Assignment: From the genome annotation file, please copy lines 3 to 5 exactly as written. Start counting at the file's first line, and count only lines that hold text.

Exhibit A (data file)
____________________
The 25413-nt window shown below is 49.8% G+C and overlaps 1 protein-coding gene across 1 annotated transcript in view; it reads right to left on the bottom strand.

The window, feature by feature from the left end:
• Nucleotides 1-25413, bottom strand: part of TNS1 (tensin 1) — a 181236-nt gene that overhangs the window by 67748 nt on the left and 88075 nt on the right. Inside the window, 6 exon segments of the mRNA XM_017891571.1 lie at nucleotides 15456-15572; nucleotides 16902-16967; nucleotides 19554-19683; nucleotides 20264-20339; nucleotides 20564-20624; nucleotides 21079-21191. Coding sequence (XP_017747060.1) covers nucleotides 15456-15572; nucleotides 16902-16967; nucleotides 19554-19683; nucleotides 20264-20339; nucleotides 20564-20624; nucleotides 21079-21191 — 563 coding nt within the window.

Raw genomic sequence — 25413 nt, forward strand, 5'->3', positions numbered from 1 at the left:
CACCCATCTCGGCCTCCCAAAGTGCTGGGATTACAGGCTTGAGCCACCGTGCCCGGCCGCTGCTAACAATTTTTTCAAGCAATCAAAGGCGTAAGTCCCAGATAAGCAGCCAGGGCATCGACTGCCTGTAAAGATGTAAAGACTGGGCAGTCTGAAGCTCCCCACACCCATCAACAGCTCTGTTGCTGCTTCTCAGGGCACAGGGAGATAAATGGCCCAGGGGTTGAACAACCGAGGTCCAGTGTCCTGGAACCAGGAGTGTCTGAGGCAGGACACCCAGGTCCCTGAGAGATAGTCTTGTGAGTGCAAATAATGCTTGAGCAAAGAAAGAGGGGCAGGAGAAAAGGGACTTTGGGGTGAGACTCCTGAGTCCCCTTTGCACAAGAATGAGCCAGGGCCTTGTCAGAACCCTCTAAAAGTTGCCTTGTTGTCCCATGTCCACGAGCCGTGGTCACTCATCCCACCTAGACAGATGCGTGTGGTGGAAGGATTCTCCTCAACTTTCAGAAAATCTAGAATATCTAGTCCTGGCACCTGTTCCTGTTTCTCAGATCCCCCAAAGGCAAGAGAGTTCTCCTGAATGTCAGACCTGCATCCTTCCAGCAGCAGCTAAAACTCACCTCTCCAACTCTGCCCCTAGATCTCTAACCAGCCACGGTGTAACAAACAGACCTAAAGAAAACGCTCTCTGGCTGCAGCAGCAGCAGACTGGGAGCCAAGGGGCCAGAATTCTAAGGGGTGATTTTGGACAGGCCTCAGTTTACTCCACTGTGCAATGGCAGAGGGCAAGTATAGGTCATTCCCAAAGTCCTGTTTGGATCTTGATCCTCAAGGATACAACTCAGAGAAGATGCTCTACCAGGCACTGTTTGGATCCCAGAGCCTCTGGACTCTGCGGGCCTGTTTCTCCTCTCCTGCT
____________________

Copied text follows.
• Nucleotides 1-25413, bottom strand: part of TNS1 (tensin 1) — a 181236-nt gene that overhangs the window by 67748 nt on the left and 88075 nt on the right. Inside the window, 6 exon segments of the mRNA XM_017891571.1 lie at nucleotides 15456-15572; nucleotides 16902-16967; nucleotides 19554-19683; nucleotides 20264-20339; nucleotides 20564-20624; nucleotides 21079-21191. Coding sequence (XP_017747060.1) covers nucleotides 15456-15572; nucleotides 16902-16967; nucleotides 19554-19683; nucleotides 20264-20339; nucleotides 20564-20624; nucleotides 21079-21191 — 563 coding nt within the window.

Raw genomic sequence — 25413 nt, forward strand, 5'->3', positions numbered from 1 at the left:
CACCCATCTCGGCCTCCCAAAGTGCTGGGATTACAGGCTTGAGCCACCGTGCCCGGCCGCTGCTAACAATTTTTTCAAGCAATCAAAGGCGTAAGTCCCAGATAAGCAGCCAGGGCATCGACTGCCTGTAAAGATGTAAAGACTGGGCAGTCTGAAGCTCCCCACACCCATCAACAGCTCTGTTGCTGCTTCTCAGGGCACAGGGAGATAAATGGCCCAGGGGTTGAACAACCGAGGTCCAGTGTCCTGGAACCAGGAGTGTCTGAGGCAGGACACCCAGGTCCCTGAGAGATAGTCTTGTGAGTGCAAATAATGCTTGAGCAAAGAAAGAGGGGCAGGAGAAAAGGGACTTTGGGGTGAGACTCCTGAGTCCCCTTTGCACAAGAATGAGCCAGGGCCTTGTCAGAACCCTCTAAAAGTTGCCTTGTTGTCCCATGTCCACGAGCCGTGGTCACTCATCCCACCTAGACAGATGCGTGTGGTGGAAGGATTCTCCTCAACTTTCAGAAAATCTAGAATATCTAGTCCTGGCACCTGTTCCTGTTTCTCAGATCCCCCAAAGGCAAGAGAGTTCTCCTGAATGTCAGACCTGCATCCTTCCAGCAGCAGCTAAAACTCACCTCTCCAACTCTGCCCCTAGATCTCTAACCAGCCACGGTGTAACAAACAGACCTAAAGAAAACGCTCTCTGGCTGCAGCAGCAGCAGACTGGGAGCCAAGGGGCCAGAATTCTAAGGGGTGATTTTGGACAGGCCTCAGTTTACTCCACTGTGCAATGGCAGAGGGCAAGTATAGGTCATTCCCAAAGTCCTGTTTGGATCTTGATCCTCAAGGATACAACTCAGAGAAGATGCTCTACCAGGCACTGTTTGGATCCCAGAGCCTCTGGACTCTGCGGGCCTGTTTCTCCTCTCCTGCT